Ephesus is one of Turkey‘s grand sites. Central to it is the facade of the Celcus Library. This is the postcard image that is used across the country. For a lot of cruise visitors to Turkey along the Aegean coast, this is the only big site they might get to see of the country. So how did this fame live up when we actually went to sit under the arches? Pretty well in my opinion.
Take time to let the crowds go by
This is definitely a site where we felt perfectly ok without a tour. There are a few plaques describing how the library was once used, how it was constructed and how it was discovered again. So there was enough information to be had without a guide.
The best part of not being bound to a guide was letting the crowds go by. Ephesus is definitely a tour bus destination and the library is the central site, so it gets photographed to death by the writhing hordes of people. It is a really attractive building, so fair enough. However the guides keep their herds moving, so even if it is mobbed for a few minutes, they do move off. Without a guide we were able to sit on the steps and enjoy the relative calm.
What is left of the building
The facade is what you see pictures of. It is mostly intact (or rebuilt, I was never really sure). So the marble arches and steps which faced the courtyard felt historic. Inside is a bit more disappointing though.
It had rained recently, so there were puddles about. That is perfectly fine, but it meant that it was harder to look around. While the outside is marble, the inner part of the building is brick. Whether this is authentic or not, it definitely was a drastic difference to the grand facade of the postcard visages.
The facade has obvious doorways at upper levels, but the space beyond is barely one story high, so that as well needs to be filled in by the imagination. In fact the inside was so unimpressive that I don’t even have pictures of it. The facade is really what is impressive.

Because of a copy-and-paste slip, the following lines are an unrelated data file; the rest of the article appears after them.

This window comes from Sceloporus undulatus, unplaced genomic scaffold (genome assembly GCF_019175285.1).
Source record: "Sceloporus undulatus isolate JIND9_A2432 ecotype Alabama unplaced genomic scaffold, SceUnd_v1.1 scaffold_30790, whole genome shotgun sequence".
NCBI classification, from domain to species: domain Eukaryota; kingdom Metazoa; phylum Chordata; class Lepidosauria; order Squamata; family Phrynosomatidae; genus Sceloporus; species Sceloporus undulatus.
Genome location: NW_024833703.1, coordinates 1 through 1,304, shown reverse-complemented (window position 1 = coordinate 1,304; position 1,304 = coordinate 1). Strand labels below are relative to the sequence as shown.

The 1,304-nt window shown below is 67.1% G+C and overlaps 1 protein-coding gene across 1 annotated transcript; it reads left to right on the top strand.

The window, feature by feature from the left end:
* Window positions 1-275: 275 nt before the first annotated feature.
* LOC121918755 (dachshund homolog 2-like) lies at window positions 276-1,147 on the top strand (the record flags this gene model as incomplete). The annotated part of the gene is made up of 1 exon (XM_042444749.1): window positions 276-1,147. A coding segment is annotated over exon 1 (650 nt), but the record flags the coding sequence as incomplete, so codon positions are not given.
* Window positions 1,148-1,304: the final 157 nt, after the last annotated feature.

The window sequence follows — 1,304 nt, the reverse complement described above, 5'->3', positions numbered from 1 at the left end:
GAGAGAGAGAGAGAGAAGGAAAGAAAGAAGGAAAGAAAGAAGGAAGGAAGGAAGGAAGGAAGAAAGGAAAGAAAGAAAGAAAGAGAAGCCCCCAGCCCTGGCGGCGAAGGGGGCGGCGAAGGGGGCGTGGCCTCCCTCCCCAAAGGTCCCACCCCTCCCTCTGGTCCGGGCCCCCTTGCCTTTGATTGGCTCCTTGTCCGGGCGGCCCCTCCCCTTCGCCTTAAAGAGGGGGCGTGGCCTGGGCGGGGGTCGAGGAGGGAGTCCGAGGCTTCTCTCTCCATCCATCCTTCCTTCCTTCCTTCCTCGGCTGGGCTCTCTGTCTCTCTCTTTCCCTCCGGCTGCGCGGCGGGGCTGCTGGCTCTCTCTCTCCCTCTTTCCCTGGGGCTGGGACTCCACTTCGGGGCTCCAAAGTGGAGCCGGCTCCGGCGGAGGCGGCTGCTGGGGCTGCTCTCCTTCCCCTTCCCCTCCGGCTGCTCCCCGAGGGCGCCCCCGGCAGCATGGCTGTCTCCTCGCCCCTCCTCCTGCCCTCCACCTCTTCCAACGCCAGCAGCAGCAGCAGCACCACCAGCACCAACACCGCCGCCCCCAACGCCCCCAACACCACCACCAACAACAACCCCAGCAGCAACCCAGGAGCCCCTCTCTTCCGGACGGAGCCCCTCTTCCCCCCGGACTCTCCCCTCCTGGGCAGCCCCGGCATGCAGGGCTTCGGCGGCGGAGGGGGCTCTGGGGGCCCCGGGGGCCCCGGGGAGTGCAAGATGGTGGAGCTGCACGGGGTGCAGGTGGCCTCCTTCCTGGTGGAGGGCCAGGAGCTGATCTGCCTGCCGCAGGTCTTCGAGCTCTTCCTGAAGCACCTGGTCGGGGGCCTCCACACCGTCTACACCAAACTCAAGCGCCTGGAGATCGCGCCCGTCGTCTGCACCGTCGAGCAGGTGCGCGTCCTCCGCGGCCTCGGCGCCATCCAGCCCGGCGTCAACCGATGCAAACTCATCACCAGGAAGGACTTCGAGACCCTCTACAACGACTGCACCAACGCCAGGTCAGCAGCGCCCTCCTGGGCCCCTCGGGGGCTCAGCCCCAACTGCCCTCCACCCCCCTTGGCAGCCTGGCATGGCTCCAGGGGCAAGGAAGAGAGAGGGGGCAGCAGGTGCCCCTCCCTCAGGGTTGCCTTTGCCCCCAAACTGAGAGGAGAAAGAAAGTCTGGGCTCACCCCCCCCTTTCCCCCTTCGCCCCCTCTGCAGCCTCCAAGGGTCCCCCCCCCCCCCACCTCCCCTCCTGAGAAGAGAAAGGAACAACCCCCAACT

Hard to imagine it as a library
Without a roof or any shelving, you definitely need to use your imagination at full power to see this as a library. Especially if the library was the low concrete and brick block in a strip mall like I had as a kid. Easier to imagine are the more styled buildings on college campuses. And yet this still feels different.
The building is very obviously not a house and must have served some sort of public function even if you cannot see it as a library. It is central to town on the main street and right next to the main market. According to the plaques the books of the time were scrolls and were stacked in wooden cubbyholes which lined the inside of the building. So it was less of a library for studying and more a place to keep knowledge safe from the elements.
The library sits in the middle of a set of ruins and certainly fits in place. The facade is a shape and a reminder of what once was. A lot of the finer edges are crumbling with age, but there are still details to be seen.
Sitting on the steps we noticed a early christian fish cut into the steps. Ephesus has quite a few mentions in the bible, so that was quite cool to see. Nearby archways are inscribed with names of roman emperors and their wives who gave them as gifts to the city. There is history in the details.
Statuary and intricate carvings around the columns are there as well. It is not just the recognizable tiered form if you look closer. There is a lot of detail on the building and the courtyard. It is worth exploring even that tiny area to try to imagine what it might have been like.
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The Celcus library was rightfully the highlight of the visit to Ephesus for me. I quite enjoyed hunting around the details which have survived thousands of years. It takes a fair chunk of imagination to see it as a functioning storage of knowledge, but it is enjoyable regardless. One thing that I am so happy about is that it really is as big and grand as it seems in pictures when you are standing there in real life.